Charla Huber: Veteran Langford councillor Winnie Sifert will be missed

Ever since I was a child, I have been excited when it’s election time. I love seeing the signs pop up all over our communities. I love reading about the candidates and studying their platforms.

Municipal politics are interesting to me, as this is where the things we notice in our communities are cared for. Mostly, I like seeing the passion the candidates have for the communities and the people who live in them.

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As new, fresh candidates enter the political ring, seasoned politicians retire. If we want to talk about people who have made an impact in their community, Langford Coun. Winnie Sifert would be at the top of the list.

When I heard Sifert wasn’t running in this election, it made me think about everything she has done for Langford, the West Shore and our region.

Sifert’s work with Langford began long before it was even a city; it was an electoral area governed by the Capital Regional District. She rolled up her sleeves and joined committees as soon as she moved to Langford in the mid-1970s. Back then, gravel pathways lined the sides of every road. It wasn’t until the late 1980s that Langford landed its first sidewalk.

“Winnie was instrumental in Langford’s incorporation. She was on a number of committees that made it happen,” Mayor Stew Young says. “It was the best move Langford ever made.”

After Langford incorporated, in December of 1992, Sifert and Denise Blackwell joined the city council and have been on council ever since. Young was also a councillor for the first year and became mayor the following year.

Not many people know Sifert and her late husband, Richard, pushed Young to run for mayor. He was considering leaving the council.

“They followed me around in a red pickup truck all day with the papers. Eventually they pulled me over on Station Avenue and Richard threatened to break my arms and legs in the old Langford style until I agreed to run,” Young said with a chuckle.

“We had to talk him into it,” Sifert said. “He’s really been the best mayor.”

With so much history on council, it’s impossible to include all of Sifert’s contributions.

She helped with cleaning up Langford after incorporation and stressed the importance of doing this slowly and working with people, not just forcing them to change.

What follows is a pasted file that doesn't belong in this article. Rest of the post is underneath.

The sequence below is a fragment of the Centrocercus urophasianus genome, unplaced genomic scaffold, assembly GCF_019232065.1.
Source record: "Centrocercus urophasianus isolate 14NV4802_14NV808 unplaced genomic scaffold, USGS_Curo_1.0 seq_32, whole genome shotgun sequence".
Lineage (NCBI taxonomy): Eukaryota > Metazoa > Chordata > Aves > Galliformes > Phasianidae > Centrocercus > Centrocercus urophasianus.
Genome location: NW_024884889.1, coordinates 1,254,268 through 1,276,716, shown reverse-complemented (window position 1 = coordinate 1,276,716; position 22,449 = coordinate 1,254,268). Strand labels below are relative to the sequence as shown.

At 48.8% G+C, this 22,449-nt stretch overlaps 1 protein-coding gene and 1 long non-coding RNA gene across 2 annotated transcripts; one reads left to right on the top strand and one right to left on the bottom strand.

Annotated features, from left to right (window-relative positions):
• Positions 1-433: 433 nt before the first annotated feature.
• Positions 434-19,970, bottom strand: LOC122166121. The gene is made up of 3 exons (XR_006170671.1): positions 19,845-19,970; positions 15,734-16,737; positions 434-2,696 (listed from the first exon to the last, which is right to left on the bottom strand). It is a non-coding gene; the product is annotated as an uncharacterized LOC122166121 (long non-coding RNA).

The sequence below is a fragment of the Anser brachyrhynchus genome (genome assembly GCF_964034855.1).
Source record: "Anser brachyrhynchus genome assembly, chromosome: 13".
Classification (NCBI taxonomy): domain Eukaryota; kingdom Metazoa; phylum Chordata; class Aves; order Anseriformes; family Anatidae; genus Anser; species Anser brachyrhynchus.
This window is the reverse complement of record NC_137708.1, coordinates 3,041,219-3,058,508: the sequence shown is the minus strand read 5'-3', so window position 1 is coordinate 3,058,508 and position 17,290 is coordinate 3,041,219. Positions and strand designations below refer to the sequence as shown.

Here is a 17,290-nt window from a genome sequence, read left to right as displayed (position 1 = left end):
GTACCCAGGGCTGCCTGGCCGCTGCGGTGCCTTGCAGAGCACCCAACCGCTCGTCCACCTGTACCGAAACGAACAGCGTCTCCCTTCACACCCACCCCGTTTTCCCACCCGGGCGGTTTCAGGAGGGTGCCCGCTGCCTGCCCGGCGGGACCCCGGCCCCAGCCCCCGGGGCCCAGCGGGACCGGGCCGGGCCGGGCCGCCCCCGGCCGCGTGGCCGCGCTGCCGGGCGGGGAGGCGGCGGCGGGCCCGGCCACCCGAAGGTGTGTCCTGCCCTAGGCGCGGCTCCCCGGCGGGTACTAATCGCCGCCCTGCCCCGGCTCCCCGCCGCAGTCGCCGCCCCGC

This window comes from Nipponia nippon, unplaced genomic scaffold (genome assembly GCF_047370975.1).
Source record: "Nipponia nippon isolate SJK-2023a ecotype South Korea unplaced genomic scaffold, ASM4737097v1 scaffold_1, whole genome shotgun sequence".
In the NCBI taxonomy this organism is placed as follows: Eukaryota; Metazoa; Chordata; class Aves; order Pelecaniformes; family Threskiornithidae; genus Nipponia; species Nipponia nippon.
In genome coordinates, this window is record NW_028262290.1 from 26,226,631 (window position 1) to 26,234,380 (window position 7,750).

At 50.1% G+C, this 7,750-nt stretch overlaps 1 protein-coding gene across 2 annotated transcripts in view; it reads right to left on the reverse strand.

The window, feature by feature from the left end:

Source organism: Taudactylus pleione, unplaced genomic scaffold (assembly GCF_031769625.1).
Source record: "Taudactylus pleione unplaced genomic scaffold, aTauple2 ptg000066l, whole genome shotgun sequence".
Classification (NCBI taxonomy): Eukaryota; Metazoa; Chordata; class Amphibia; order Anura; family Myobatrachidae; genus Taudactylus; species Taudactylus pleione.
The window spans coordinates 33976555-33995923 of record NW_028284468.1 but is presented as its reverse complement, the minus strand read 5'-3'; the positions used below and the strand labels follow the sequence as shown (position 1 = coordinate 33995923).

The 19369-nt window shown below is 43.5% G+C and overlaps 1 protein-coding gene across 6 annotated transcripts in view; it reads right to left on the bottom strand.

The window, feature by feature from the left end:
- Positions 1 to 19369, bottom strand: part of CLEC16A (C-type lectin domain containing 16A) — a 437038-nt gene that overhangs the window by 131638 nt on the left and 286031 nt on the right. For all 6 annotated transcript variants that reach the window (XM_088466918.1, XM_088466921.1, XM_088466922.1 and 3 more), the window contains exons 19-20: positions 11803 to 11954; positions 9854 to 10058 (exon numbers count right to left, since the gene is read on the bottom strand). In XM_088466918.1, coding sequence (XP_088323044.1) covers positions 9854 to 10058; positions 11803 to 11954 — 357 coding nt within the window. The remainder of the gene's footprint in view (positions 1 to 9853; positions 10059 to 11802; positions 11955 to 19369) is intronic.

“Langford has always been about hardworking, blue-collar people, and it was very important to remember where we came from,” said Young. “People had race cars, dump trucks, equipment and vehicles on their lawns.”

Winnie worked with residents in baby steps toward the transformation of Langford, while still keeping its roots.

“Winnie has always led with common sense and compassion,” Young said.

Affordable housing is a hot topic now and has always been on Sifert’s mind. She was a champion for affordable housing in Langford and fought for secondary suites to become legal in the city.

In the past, any identified renters in secondary suites had been evicted. This didn’t only leave the renters high and dry, it caused hardship for homeowners who depended on the rent to help cover their monthly mortgage payments.

It was Sifert who saw how wrong this was and fought to change how things were handled. I believe it was her common sense and compassion that led to Langford legalizing secondary suites in 1999.

“Winnie brought in the human sides to things. She came to council and said: ‘We need to legalize them and tell people that we won’t kick them out,’ ” Young said.

It’s undeniable that Langford has had a transformation, and Sifert has played a very important role in that.

“Whoever runs has big shoes to fill, that’s for sure,” Young said. “It’s going to be almost impossible to fill her shoes. Winnie can help the new councillor, she’ll be a wealth of knowledge.”

With Sifert not running, Langford council is endorsing Norma Stewart, a city volunteer with 12 years’ experience on Langford committees. In the same way, council endorsed Roger Wade when he first ran for council. He has served for three terms and is running for his fourth.

“I don’t know what’s next for me,” Sifert said. “But I know I will always be a volunteer.”

Charla Huber works in communications and Indigenous relations for M’akola Group of Societies.

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